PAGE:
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Pragmatic Version Control Using CVS 181

jarich (Jared Richardson) writes "Many people will remember Andy Hunt and Dave Thomas's The Pragmatic Programmer (Slashdot review) as one of the better books on real-world best practices. It was a watershed book for many developers. However, The Pragmatic Programmer assumed a certain level of familiarity with some of the basic tools of the trade. For many readers, this simply wasn't a valid assumption, so Andy and Dave have started on a set of prequels to PragProg, called Starter Kits." Richardson reviews below that series' introduction to the Concurrent Versioning System, better known as CVS.
Pragmatic Version Control Using CVS
author David Thomas and Andy Hunt
pages 159
publisher Pragmatic Bookshelf
rating 10
reviewer Jared Richardson
ISBN 0974514004
summary A hands on CVS introduction and tutorial,

What's the approach?

The philosophy of this series is summed up on the Starter Kit website:

Software development is difficult enough; if you try to build on a shaky foundation it can make development almost impossible (which might account for the fact that about 50% of all software projects fail). You need a firm foundation: The Pragmatic Starter Kit is a set of basic, common-sense practices applicable in all software development environments. The techniques given in these three books are not expensive to implement and are not hard to learn, but can make the difference between being a success and being a statistic.

The first book in the series covers the what, why and how of software versioning, using CVS for the examples. It walks you through installing CVS clients, setting up your server, and using basic commands, then teaches advanced concepts. It is the new CVS handbook that can be used by both beginners and veterans.

Target Audience

This book, like The Pragmatic Programmer, should have very broad appeal. It should be required reading for any junior developers or CVS administrators, and it should be a bookshelf reference book for mid-level to senior developers. It is slanted heavily towards CVS, but given that CVS is free and widely used, that shouldn't prevent anyone from using the book to learn the concepts, even if their company uses another versioning system for production work.

What's to like?

As is usual for Thomas and Hunt's books, this one is a very easy read. The concepts are clearly laid out, with plenty of working examples throughout. There is a good coverage of the fundamentals as well as very advanced topics. Unlike most CVS books or tutorials, this text is clear and straightforward. It's easy to understand and follow. It's got the best coverage of CVS branching and merging that I've ever read!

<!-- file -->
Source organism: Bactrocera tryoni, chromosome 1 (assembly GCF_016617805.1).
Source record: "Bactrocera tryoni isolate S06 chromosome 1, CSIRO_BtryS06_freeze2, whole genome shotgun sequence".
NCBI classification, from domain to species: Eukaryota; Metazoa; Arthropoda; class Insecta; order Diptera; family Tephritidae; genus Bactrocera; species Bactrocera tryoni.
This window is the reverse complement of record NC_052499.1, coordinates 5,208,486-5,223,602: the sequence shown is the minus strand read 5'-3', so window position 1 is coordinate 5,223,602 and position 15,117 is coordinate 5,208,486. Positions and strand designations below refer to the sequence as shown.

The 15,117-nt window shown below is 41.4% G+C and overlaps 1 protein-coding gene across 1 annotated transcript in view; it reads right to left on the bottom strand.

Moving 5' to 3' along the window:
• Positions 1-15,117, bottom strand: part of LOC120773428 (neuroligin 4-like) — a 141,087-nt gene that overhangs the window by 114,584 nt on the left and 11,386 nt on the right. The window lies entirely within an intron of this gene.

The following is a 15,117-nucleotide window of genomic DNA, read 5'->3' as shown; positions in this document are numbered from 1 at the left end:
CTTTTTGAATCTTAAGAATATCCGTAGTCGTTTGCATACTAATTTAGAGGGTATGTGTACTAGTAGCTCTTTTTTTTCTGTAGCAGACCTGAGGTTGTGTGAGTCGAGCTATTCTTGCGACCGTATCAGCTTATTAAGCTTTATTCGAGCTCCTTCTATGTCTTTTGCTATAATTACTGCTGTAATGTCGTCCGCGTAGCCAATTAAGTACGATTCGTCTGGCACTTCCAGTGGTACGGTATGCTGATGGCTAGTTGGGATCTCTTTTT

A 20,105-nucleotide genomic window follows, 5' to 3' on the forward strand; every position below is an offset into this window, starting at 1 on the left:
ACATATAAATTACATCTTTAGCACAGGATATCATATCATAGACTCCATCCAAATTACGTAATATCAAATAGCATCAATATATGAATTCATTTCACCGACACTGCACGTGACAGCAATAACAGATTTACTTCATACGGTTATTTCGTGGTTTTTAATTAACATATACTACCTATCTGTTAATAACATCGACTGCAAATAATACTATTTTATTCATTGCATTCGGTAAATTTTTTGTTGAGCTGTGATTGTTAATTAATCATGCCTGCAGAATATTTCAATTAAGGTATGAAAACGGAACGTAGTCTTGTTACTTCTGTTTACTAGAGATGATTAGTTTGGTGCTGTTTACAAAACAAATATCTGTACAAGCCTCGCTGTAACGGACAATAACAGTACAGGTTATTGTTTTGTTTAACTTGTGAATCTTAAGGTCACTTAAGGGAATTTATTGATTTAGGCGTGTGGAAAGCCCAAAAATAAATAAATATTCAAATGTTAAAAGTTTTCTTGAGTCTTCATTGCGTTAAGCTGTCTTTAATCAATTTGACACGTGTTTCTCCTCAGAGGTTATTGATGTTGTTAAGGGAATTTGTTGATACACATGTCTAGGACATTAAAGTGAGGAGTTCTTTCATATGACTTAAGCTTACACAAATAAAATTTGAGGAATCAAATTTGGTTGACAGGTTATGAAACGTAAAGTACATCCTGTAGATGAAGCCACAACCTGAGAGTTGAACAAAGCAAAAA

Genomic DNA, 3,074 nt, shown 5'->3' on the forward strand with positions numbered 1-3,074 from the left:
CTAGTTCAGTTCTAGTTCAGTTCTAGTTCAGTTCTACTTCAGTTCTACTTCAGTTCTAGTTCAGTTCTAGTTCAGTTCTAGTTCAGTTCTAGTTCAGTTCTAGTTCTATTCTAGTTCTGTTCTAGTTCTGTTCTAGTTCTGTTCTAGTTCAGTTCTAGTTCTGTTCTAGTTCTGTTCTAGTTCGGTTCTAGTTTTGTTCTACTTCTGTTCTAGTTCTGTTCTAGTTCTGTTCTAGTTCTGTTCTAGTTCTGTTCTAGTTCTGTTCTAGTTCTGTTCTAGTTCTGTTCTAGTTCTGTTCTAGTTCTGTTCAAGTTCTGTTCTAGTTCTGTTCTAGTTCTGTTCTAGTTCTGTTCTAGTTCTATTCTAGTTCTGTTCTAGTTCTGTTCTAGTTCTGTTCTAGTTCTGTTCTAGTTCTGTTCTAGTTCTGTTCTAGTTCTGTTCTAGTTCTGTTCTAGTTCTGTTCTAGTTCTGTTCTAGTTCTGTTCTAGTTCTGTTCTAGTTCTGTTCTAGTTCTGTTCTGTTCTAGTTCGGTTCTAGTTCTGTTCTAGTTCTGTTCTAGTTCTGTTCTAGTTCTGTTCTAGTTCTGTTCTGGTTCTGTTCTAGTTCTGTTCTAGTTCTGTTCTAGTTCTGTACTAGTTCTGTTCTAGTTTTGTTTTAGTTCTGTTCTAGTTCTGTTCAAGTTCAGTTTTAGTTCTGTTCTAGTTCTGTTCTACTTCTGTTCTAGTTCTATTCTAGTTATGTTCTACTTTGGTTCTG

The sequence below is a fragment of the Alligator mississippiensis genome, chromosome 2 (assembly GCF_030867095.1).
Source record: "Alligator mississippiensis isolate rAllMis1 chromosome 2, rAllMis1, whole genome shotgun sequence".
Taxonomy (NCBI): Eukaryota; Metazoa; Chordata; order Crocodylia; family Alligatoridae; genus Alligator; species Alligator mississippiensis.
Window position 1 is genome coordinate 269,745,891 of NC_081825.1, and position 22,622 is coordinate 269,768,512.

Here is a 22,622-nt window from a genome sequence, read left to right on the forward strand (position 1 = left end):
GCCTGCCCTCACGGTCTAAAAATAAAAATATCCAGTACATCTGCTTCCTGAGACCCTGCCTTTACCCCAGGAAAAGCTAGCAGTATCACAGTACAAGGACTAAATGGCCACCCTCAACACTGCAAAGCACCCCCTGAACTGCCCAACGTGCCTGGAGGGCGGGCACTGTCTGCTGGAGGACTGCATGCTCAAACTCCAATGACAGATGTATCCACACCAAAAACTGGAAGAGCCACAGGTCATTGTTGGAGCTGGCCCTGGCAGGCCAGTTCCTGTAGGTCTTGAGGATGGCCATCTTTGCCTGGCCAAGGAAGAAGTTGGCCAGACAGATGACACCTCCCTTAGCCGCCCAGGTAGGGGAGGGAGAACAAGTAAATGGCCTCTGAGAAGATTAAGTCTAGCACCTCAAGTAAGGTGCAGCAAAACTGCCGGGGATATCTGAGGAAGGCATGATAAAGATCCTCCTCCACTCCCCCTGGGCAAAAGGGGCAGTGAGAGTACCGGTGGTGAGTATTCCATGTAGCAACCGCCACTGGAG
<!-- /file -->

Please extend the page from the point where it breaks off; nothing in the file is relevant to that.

What's to hate?

Honestly, there is not a lot here that I don't like. The introductory chapters are little too basic, but since the book is (partly) aimed at beginners, that's okay.

Why bother reading this book?

I've been using CVS for over six years now (including being the CVS admin at two companies) and this book covered a few very useful advanced topics that I had never even heard of. An example of this is the use of vendor tags (Chapter 10). Using this feature, you can have a local copy of your favorite open source project in your company's CVS server and make changes to it. You can then merge your local project with the new releases of the public project, and CVS will handle merging your changes with the public baseline. This feature is incredibly useful, but I didn't even know it existed until I read this book.

This book is a great introduction if you've never used a versioning system. By the time you've finished the book, you'll have installed CVS (client and server), created projects, created new files, merged changes, etc. If you already use versioning software, it can remind you about the features you've forgotten about (or never knew existed). This book is a great introduction and a great refresher too.

Where to buy?

Not so long ago in another Slashdot article, Andy and Dave suggested that in order to compete in the new global economy, we should all diversify our skill sets. To that end, this book is published under their new publishing company, The Pragmatic Bookshelf. You can buy copies from the Pragmatic Programmer's web site in both dead tree ($29.95) and PDF ($20.00) formats.


As we have come to expect from Andy and Dave, this is another great book. The technical content is rich and clear but it won't put you to sleep. It has appeal to both newbies and veteran developers. I give it '10 out of 10 slashes.'

Richardson met Hunt while he and Thomas were finishing up The Pragmatic Programmer and has reviewed each book that they have written since -- he makes no bones about liking their work.

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Pragmatic Version Control Using CVS

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